Similar chatter echoes over Capitol Hill — in community meetings with police, in coffee houses with members of the D.C. Council, in newsletters that have dubbed the robbery surge a “reign of terror.” They are stories of fear, of anger, and of daily lives upended.

“It shouldn’t have to be this way,” Pitluck said.

Police Chief Cathy L. Lanier said the department has added officers, both uniformed and in plainclothes, on Capitol Hill and in other areas hit hard by robberies. The chief said that’s both to catch offenders and put residents at ease.

“Nobody should have to change their routines because of crime,” Lanier said.

Five people were robbed in 40 minutes one night last month on Capitol Hill and near the Navy Yard, and police made arrests that closed those cases and others. On Nov. 4, police reported three more robberies and assaults within a block of where Pitluck was robbed. Five juveniles were arrested.

In 2011, the District recorded 2,810 unarmed robberies and 1,212 robberies with guns. The attacks dropped to 1,832 unarmed robberies and 926 armed robberies in 2014. This year, unarmed robberies are down but armed robberies are up.

On streets around Eastern Market and Stanton Park on Capitol Hill, the number of unarmed robberies increased from 35 at this time last year to 43 this year. Armed robberies during that time more than doubled, from 11 to 24. In neighboring Hill East and Lincoln Park, the number of armed robberies this year increased from 17 to 24 and there have been 48 unarmed robberies, up from 34.

Other areas of the city also have experienced increases in robberies, including those in Northeast from Trinidad north through Brookland and in sections of Northwest such as Takoma, Columbia Heights and Petworth. Robberies are down in several parts of the District, including east of the Anacostia River and around Chevy Chase, Cleveland Park and Foggy Bottom in Northwest.

Pitluck was robbed on a Tuesday night as she was headed home from playing tennis. Dressed in a V-neck shirt and workout pants, and carrying no money, she was holding her Samsung phone in her right hand and two dog leashes in her left. She had just answered an e-mail and turned a corner.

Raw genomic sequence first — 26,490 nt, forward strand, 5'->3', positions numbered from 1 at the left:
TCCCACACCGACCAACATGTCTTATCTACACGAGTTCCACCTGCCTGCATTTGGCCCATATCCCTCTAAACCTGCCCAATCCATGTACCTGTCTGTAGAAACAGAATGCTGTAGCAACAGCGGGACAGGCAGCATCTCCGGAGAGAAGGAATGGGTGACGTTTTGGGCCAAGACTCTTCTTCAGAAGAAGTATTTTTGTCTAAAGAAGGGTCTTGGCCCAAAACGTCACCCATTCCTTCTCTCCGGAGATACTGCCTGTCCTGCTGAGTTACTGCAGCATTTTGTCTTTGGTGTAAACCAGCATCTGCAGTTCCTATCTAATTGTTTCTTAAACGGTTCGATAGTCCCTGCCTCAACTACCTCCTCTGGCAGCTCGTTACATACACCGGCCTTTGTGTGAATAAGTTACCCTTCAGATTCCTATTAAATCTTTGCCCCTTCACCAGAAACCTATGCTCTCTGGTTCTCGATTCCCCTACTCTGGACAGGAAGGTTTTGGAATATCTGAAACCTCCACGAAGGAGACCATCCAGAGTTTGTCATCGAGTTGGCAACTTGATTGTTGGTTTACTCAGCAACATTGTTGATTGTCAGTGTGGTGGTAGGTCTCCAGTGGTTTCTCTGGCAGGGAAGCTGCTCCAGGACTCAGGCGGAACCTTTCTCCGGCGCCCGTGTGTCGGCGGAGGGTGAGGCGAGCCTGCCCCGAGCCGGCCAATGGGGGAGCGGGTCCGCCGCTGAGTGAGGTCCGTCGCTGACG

“I saw a guy walking toward me,” Pitluck said. “He just passed me and said, ‘Hey,’ like a greeting. Then, two seconds later, he turned around to grab my phone.” Pitluck said it took a moment before she understood she was being robbed, so she didn’t immediately let go. He punched and scratched her upper chest and neck. She screamed.

When he got the phone, the man jumped into a waiting car. A neighbor shouted out the number on the temporary — and probably fake, police later told Pitluck — tags. “We’ve got to call the cops,” the woman yelled.

Police came, and they tried to find the car. One officer accompanied Pitluck home to meet with a detective. She said the officer sat on her couch and watched her TV while they waited. He talked about how he was working overtime because of the crime surge, that there had been another robbery that night, and that a woman nearby had been sexually assaulted in a random break-in. Later, Pitluck downed medicine to the ease the pain from the assault, and she went to bed.

The next day, it sank in. She had a work project due. An overseas trip in six days. Her phone — filled with privileged work information, along with passwords and phone numbers she could no longer recall — was gone. “I can’t believe it just happened in my neighborhood,” she thought. The assailant had touched her. “That was vile,” she recalled.

Work wiped her phone clean and got her a new one, and a backup restored most of her information, although it took nearly a week. She didn’t go outside or walk her dogs for two days. More than wanting an arrest in her case, she wants authorities to put an end to the fear.

“I don’t expect [the police] to find these guys,” Pitluck said. “I just want it to stop.”